Indiana University Bloomington

Neuroscience
Neuroscience
William D. Timberlake

William D. Timberlake, Emeritus

B.A., Pomona College, 1964
M.A., University of Michigan, 1967
Ph.D., University of Michigan, 1969

Email address: timberla(at)indiana.edu

Research Interests

Dr. Timberlake studies learning and behavior within a general framework of behavior systems that calls attention to overall functional organization and evolutionary history as well as local mechanisms of processing and regulation. Dr. Timberlake's long-term goal is an approach sufficiently general to apply across species and sufficiently specific to make contact with the evolution and genetic makeup of particular species and individuals. Specific research topics include patterns of regulation in feeding and drinking, circadian and ultradian behavioral rhythms, time horizons in foraging, the interaction of conditioning and regulatory processes in feeding, Pavlovian conditioning as a tool for investigating the structures and processes underlying the appetitive-consummatory dimension of behavior, backward conditioning and system differences in learning and regulation. For reasons of history and convenience, most current work involves rats and pigeons.

Representative Publications

White, W. and Timberlake, W. (1999). Meal-engendered circadian ensuing activity in rats. Physiology and Behavior, 65: 625-642.

Hoffman, C.M., Timberlake, W., Leffel, J., and Gont, R. (1999). How is radial-arm maze behavior related to locomotor search tactics? Animal Learning and Behavior, 27: 426-444.

Timberlake, W. (1999). Biological behaviorism. In: O'Donohue, W. and Kitchener, R. (Eds.), Handbook of Behaviorism. San Diego: Academic Press, pp. 243-284.

Silva, F.J. and Timberlake, W. (2000). A clarification of the nature of backward excitatory conditioning. Learning and Motivation, 31: 67-80.

Pecoraro N., Kosobud, A.E., Rebec, G.V., and Timberlake, W. (2000). Long Tau methamphetamine schedules produce circadian ensuing drug activity in rats. Physiology and Behavior, 70: 1-12.

Tinsley, M.R., Rebec, G.V., and Timberlake, W. (2000). Facilitation of preparatory behavior in an artificial prey paradigm by D1 dopamine receptor activation. Behavioural Brain Research, 114: 23-30.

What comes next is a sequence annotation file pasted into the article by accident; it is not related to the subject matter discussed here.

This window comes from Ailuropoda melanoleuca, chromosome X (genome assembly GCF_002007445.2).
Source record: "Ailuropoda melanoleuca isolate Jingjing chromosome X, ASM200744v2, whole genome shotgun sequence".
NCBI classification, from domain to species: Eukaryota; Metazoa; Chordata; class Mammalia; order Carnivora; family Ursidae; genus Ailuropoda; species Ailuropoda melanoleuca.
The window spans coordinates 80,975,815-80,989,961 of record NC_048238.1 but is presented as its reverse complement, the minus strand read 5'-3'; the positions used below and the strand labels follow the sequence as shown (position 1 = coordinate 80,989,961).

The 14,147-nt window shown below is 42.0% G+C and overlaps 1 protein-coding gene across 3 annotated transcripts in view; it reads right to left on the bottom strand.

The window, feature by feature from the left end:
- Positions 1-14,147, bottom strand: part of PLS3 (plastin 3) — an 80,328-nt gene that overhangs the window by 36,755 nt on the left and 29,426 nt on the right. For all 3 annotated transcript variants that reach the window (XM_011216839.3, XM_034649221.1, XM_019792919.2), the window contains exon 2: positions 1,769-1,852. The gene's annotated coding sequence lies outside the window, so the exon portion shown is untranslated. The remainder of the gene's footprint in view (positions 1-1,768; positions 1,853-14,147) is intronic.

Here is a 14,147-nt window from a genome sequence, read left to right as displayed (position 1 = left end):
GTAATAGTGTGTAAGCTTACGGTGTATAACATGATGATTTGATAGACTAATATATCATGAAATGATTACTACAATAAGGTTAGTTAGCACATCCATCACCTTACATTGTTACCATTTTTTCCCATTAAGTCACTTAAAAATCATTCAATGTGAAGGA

Timberlake, W. (2001). Integrating niche-related and general process approaches in the study of learning. Behavioural Processes, 54: 79-94.

Timberlake, W. (2001). Constructing animal cognition. In: Allen, C., Bekoff, M., and Burghardt, G. (Eds.), The Cognitive Animal. Cambridge, MA: MIT Press.

Tinsley, M.R., Rebec, G.V., and Timberlake, W. (2001). Facilitation of efficient search of an unbaited radial-arm maze in rats by D1, but not D2, dopamine receptors. Pharmacology, Biochemistry, and Behavior, 70: 1-6.

Tinsley, M.R., Rebec, G.V., and Timberlake, W. (2001). Facilitation of preparatory behavior in an artificial prey paradigm by D1 dopamine receptor activation. Behavioural Brain Research, 70: 181-186.

Timberlake, W. and Hoffman, C. (2002). How does the ecological foraging behavior of desert kangaroo rats (Dipodomys deserti) relate to their behavior on radial mazes? Learning & Behavior, 30: 342-354.

Timberlake, W. (2002). Niche-related learning in laboratory paradigms: The case of maze behavior in Norway rats. Behavioural Brain Research, 134: 355-374.

Timberlake, W. (2003). Review article: Talking with Alex. Semiotica, 146: 439-471.

Timberlake, W. (2003). Is the operant contingency enough for a science of purposive behavior? Behavior and Philosophy, 31: 1-33.